The Dead Sea Scrolls, one of the greatest archaeological discoveries of all time, are going to appear in an exhibit at the Denver Museum of Nature and Science from March 16 to Sept. 3.
The scrolls are ancient manuscripts that include the oldest known biblical documents dating back over 2,000 years. They will be presented within a massive exhibit case featuring carefully regulated individual chambers, along with the full English translation. This will make it possible to see a total of 20 scrolls while the exhibition is in Denver. Each rotation includes a scroll that has never before been on public display.
In 1947, a Bedouin goat herder stumbled upon a hidden cave along the shore of the Dead Sea, near the site of the ancient settlement of Qumran. Concealed within the cave were scrolls that had not been seen for 2,000 years. After extensive excavation, thousands of fragments from more than 900 remarkably preserved scrolls were recovered, leading to decades of extraordinary scrutiny, preservation, debate, and awe.
Dates in the Dead Sea Scrolls use the international calendar system of Anno Domini (AD), which began in the year 1, with earlier history notated as Before Christ (BC).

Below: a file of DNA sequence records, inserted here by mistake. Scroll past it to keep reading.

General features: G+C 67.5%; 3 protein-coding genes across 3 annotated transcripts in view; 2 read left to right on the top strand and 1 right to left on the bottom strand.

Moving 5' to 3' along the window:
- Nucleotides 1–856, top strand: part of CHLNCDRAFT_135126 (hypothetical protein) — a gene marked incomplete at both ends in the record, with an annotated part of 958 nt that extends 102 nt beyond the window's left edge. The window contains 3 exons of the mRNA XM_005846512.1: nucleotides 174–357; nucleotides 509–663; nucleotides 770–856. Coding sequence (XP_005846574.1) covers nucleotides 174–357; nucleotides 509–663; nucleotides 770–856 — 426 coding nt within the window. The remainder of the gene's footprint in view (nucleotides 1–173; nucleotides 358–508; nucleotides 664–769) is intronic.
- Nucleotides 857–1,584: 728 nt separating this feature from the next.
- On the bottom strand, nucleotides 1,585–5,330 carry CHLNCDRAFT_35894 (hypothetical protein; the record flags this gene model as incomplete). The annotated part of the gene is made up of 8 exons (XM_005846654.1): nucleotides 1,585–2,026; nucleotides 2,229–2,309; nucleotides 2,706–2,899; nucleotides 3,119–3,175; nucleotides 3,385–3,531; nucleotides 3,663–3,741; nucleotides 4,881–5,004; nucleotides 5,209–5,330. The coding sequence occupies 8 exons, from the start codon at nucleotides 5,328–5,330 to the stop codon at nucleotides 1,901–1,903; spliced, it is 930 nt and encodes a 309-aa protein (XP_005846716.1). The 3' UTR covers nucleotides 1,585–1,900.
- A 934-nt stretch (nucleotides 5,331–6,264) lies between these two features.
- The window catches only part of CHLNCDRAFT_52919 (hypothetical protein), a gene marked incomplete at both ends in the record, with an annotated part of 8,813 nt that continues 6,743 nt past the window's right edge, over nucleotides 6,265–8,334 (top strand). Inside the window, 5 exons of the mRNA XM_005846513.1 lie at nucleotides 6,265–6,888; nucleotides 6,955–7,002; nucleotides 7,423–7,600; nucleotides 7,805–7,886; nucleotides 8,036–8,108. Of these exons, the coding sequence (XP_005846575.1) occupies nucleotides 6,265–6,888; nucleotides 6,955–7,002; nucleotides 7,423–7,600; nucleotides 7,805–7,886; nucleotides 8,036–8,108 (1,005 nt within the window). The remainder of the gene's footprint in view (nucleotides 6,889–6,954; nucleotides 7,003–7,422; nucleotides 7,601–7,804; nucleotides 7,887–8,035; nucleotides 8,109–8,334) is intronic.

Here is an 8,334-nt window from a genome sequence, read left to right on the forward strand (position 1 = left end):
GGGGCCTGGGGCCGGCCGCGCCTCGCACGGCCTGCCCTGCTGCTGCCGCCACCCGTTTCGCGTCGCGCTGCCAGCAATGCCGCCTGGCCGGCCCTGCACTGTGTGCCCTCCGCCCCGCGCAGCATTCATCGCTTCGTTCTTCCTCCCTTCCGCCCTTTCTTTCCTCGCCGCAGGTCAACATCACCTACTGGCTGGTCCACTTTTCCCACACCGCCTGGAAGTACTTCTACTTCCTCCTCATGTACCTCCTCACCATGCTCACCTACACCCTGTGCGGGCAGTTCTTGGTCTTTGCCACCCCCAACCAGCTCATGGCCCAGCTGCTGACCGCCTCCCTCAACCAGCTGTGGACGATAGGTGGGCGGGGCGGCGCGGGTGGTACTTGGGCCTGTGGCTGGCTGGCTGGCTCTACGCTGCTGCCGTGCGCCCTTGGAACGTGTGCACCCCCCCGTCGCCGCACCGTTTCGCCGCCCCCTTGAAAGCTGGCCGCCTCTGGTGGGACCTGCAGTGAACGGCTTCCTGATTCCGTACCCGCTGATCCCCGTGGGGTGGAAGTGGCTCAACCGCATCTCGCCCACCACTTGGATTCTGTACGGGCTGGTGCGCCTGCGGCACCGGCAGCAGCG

Among the scrolls that will be on display in the exhibit is a piece of the book of Isaiah written around 60 AD and discovered in 1952. The text was originally written in Hebrew.
The visitor will also appreciate a piece of the book of Psalms which names King David as author of the psalms, reinforcing his reputation as the greatest of poets. It was written in 68 AD in Hebrew and discovered in 1956.
At the beginning of the exhibition, a timeline filled with ancient objects takes the visitor back in time more than 3,000 years to the events written about in the Hebrew Bible, also known as the Old Testament. Archaeologists refer to this as the Iron Age (1200–550 BCE). This section includes a replica of a typical Iron Age four-room Israelite house.
The exhibition also includes a replica segment of Jerusalem’s Western Wall, and an authentic stone block, believed to have fallen in 70 AD, from the wall itself. As people do in Jerusalem, visitors may leave notes with hopes, prayers, and dreams in cracks between stones.
In addition, more than 500 artifacts from the ancient Middle East will immerse guests in historic traditions and beliefs that continue to impact world cultures today. The authentic objects include inscriptions and seals, weapons, stone carvings, terra cotta figurines, remains of religious symbols, coins, shoes, textiles, mosaics, ceramics and jewelry. The exhibition is organized by the Israeli Antiquities Authority (IAA).
For more information go to dmns.org/dead-sea-scrolls/